A Boy's First Haircut
July 27, 2009
Bippity Bop Barbershop
written by Natasha Anastasia Tarpley and illustrated by E.B. Lewis
Little Brown Books for Young Readers, 2002 (paperback edition, 2009)
Age range: 3-6
A sweet-spirited picture book, Bippity Bop Barbershop follows a young boy and his dad on a big day for the little one, Miles, who's both excited and unsure about his first barbershop haircut. The author briefly stops the story as the pair enters the barbershop, pointing out the the checker players, the men in back excited over a basketball game on TV, and the different cuts that the all-male, all-black clientele sport. The regulars know the father and son, and call out encouragement as they pass, telling Miles to be brave. Miles, though, does not see any hair style that he likes, until he looks again at his father. Yes, that's it—one just like Dad's!
Tarpley clearly views the barbershop as a neighborhood hub and a "sacred space," as she mentions in an author's note up front, and E.B. Lewis's realistic watercolor illustrations bring a down-to-earth beauty to a familiar scene for many men and boys. The last picture, of the tall man and little boy holding hands as they walk down a city street, nicely sums up their close relationship.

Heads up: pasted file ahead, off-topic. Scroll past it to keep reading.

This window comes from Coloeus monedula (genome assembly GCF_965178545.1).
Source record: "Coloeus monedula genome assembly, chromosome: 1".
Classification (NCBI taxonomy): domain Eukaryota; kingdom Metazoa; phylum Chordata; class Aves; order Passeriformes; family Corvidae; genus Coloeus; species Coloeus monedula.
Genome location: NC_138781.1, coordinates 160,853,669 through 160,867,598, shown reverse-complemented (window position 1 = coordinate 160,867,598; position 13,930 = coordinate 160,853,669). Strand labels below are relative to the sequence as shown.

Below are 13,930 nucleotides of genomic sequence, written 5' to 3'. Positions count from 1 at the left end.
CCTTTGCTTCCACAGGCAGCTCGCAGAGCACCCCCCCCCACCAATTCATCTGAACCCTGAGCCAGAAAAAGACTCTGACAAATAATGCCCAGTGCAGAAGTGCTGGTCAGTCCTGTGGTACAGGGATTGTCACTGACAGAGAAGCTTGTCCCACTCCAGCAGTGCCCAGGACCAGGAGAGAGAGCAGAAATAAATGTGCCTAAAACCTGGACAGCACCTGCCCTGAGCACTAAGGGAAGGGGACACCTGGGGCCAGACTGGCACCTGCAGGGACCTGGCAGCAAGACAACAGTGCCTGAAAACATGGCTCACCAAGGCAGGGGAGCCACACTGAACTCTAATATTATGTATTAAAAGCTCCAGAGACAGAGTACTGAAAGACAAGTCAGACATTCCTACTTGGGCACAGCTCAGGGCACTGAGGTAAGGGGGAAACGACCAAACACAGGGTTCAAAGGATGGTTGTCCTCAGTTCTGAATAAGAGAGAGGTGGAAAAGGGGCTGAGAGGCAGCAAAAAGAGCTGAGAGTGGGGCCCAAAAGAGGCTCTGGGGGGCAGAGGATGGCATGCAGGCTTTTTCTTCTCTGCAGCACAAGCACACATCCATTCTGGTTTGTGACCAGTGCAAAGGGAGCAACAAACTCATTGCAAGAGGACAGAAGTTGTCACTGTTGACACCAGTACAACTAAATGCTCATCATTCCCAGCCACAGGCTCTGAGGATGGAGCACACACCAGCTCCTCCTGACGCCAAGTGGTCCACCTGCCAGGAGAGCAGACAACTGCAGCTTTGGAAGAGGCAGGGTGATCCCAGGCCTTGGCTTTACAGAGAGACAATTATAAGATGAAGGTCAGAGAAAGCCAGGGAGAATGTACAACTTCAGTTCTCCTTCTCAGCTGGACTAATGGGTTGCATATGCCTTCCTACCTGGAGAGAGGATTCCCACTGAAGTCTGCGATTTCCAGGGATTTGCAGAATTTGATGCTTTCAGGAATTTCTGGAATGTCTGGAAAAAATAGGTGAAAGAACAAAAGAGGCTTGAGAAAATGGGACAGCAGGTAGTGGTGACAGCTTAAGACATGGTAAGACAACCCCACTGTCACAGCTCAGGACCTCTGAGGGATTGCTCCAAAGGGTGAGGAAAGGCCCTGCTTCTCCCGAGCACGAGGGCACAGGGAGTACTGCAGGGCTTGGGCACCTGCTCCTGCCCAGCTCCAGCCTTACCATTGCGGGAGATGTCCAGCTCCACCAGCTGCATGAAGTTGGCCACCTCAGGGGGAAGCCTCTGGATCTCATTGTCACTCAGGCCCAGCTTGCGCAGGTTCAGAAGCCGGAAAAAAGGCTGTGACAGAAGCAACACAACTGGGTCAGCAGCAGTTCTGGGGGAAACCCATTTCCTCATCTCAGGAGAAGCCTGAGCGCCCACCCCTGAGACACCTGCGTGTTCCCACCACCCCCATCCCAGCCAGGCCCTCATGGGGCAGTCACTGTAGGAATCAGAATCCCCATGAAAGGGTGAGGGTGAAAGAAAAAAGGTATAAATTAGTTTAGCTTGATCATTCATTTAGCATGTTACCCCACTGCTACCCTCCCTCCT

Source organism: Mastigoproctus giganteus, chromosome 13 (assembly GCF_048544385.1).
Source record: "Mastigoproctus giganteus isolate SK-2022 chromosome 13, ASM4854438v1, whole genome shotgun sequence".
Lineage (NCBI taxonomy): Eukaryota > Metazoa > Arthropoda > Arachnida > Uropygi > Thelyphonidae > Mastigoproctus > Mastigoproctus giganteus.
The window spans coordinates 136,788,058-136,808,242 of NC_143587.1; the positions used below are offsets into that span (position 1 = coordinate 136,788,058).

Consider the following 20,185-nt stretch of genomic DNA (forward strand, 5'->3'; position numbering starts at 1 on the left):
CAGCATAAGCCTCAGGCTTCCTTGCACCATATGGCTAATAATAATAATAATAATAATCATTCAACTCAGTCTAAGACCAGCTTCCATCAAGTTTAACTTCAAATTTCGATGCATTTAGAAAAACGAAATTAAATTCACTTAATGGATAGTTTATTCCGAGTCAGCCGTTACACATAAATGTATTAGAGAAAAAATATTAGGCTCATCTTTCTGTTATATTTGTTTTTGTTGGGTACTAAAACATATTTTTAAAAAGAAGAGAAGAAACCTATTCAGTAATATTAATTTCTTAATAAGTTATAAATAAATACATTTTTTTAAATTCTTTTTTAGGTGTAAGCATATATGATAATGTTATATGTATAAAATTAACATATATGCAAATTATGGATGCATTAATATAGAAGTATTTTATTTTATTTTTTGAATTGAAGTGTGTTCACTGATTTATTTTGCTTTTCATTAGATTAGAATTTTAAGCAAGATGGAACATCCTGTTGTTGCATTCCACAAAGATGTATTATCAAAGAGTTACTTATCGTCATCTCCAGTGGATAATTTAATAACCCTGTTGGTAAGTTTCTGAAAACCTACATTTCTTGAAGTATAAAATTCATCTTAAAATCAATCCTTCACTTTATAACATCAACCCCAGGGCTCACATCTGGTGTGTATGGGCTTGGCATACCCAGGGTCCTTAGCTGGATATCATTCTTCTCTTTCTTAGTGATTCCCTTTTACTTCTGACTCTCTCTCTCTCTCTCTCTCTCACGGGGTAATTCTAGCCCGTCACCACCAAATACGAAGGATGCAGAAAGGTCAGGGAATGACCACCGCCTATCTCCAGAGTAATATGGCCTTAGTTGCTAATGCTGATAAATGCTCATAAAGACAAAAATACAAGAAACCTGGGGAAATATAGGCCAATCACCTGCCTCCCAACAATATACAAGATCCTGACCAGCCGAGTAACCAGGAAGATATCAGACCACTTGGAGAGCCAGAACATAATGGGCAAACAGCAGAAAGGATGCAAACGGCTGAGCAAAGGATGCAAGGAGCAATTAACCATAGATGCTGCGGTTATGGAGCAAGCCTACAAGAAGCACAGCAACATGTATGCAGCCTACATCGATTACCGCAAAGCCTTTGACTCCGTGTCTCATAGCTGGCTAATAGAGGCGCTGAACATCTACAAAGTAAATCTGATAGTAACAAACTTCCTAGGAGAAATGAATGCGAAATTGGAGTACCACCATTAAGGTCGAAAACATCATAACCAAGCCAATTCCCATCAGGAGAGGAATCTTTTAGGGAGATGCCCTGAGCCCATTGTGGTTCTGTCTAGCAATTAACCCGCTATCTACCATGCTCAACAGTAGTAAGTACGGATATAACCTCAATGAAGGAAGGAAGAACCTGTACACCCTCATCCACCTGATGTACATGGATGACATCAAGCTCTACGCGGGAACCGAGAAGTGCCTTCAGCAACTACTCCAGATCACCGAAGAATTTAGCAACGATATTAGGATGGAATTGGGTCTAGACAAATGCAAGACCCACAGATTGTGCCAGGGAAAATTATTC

A bit wordy for younger preschoolers, Bippity Bop Barbershop would likely work well for four and five year olds, not to mention for their parents and grandparents. I could also see the book used in a first- or second-grade discussion about people in the community.
Side Note: The talented E.B. Lewis is also the illustrator of The Secret World of Walter Anderson, a new picture book biography of the New Orleans-born artist; Colleen Mondor reviewed it at Voices of New Orleans.
Review copy of Bippity Bop Barbershop furnished by the publisher.
E.B. Lewis = one of my FAVORITES. He just never disappoints.
Posted by: Jules | July 28, 2009 at 04:31 PM
Jules, he is AMAZING. I was going to tell you to check out his work, then realized you were probably well aware of it. The director of the Eric Carle Museum could not say enough good things about Lewis's work at the Rabbit Hill Children's Lit Fest last year.
Posted by: Susan (Chicken Spaghetti) | July 28, 2009 at 05:04 PM